Quick Tip: Heat vs. Ice
When you begin a new training routine, you might experience tight and/or sore muscles, or even joint pain. Do you know when to use heat vs. ice? And at what point you should see a doctor?
It’s important to know the difference between what ice and heat do to your body. If you get the two mixed up, it could exasperate your pain and delay recovery. A good rule of thumb is to use heat for muscles and ice for injuries. If you ice a sore muscle, it can restrict blood flow to the area, causing more intense pain. Likewise, if you put heat on a fresh injury, it will cause blood to flow into the area, irritating the inflammation and making things worse.
As always, take your own judgement into account. If neither ice nor heat alleviate a sore muscle or an injury, then it might be time to consult a medical professional.
If the pain is unbearable, you’re bleeding profusely, and/or you can see bone or muscle, go to the emergency room/ hospital immediately.
Make sure you don't put the heat source directly on your skin. Always have a barrier, such as a thin piece of cloth. Heat promotes blood flow, forcing the muscles to relax, which is good for sore, overworked muscles.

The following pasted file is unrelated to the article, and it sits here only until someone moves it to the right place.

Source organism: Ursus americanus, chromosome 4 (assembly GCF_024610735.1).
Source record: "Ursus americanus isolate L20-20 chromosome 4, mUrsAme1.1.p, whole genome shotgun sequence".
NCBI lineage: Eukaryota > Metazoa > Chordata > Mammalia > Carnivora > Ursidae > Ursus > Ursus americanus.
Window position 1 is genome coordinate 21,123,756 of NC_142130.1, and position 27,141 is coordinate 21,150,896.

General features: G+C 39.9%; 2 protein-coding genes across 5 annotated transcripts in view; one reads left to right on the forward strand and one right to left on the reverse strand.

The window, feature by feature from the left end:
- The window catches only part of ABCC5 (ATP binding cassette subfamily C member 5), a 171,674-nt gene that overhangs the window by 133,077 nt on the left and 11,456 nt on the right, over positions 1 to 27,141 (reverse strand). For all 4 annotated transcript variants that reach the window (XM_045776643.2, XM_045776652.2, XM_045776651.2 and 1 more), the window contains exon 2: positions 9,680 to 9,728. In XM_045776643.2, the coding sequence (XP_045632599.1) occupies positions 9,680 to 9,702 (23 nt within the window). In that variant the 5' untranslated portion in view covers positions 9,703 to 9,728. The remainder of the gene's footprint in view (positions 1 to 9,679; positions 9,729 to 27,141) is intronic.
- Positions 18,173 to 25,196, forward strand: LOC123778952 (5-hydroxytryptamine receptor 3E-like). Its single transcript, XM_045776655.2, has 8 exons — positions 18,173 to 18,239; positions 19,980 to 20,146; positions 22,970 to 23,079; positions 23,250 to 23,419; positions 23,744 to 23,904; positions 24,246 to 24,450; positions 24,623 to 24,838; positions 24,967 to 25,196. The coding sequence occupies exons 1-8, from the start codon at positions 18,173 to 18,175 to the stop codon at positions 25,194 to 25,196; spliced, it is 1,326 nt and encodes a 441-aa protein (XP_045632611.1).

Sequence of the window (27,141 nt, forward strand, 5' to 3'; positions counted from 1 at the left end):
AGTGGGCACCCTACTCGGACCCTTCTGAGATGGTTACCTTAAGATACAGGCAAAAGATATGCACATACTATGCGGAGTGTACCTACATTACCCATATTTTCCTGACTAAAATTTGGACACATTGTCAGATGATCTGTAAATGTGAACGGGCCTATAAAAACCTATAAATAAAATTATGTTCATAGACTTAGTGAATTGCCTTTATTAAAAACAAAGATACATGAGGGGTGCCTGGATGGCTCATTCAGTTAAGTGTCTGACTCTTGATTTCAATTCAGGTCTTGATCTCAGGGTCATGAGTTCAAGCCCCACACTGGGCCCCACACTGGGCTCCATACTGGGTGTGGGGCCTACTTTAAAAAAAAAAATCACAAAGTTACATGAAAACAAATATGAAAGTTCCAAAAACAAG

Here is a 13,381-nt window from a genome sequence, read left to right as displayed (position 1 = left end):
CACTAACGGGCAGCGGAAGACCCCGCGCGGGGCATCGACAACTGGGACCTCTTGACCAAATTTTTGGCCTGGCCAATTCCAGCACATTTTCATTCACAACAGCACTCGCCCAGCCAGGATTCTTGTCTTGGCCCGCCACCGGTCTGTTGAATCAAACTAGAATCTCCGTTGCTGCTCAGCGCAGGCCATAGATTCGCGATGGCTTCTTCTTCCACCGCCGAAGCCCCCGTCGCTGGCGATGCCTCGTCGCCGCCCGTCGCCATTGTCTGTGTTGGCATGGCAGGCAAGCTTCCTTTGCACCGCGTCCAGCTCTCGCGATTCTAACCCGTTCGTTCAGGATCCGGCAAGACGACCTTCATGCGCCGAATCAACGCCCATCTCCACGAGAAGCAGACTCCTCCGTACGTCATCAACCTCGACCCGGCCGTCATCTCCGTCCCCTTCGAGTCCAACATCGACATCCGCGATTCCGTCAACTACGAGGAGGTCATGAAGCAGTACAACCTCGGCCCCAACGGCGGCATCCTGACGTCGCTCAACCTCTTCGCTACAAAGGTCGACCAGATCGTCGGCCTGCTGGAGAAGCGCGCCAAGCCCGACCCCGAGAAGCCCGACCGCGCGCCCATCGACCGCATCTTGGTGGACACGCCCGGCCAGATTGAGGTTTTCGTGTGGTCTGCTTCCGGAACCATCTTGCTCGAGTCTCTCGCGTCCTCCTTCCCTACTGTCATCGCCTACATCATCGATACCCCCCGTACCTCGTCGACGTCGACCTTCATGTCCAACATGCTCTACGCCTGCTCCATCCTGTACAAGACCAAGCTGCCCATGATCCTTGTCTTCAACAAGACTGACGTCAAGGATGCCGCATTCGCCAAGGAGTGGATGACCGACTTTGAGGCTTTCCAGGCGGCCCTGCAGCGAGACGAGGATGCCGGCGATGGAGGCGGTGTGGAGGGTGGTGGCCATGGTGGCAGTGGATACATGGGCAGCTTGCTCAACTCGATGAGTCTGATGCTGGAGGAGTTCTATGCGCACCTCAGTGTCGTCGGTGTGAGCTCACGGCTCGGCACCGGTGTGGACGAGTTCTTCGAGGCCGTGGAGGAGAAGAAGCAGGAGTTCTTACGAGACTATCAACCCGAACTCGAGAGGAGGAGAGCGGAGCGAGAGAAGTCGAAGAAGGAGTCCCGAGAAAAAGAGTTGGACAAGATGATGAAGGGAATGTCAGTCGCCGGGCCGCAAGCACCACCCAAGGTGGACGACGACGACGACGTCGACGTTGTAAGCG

Make Your Own:
Don't have a heating pad and need one in a pinch? You can easily make your own: Take an old, clean sock and fill it three-quarters full with uncooked rice, corn barley, or oatmeal. Tie or sew it shut and heat it in the microwave for 1–2 minutes. To prevent burns, always test a heating pad on the inside of the arm before applying it to the affected area.
Ice restricts blood flow, which can help slow inflammation. Don't place ice directly on your skin, have it wrapped in a towel. Ice injuries for the first few days, then you can switch to heat.
Make Your Own
A good ole' bag of frozen vegetables works great as a makeshift ice pack. Ice cubes in a plastic ziplock bag is fine too, but can be messy as the ice begins to melt. Be sure to wrap your ice pack in a cloth before placing it on your skin.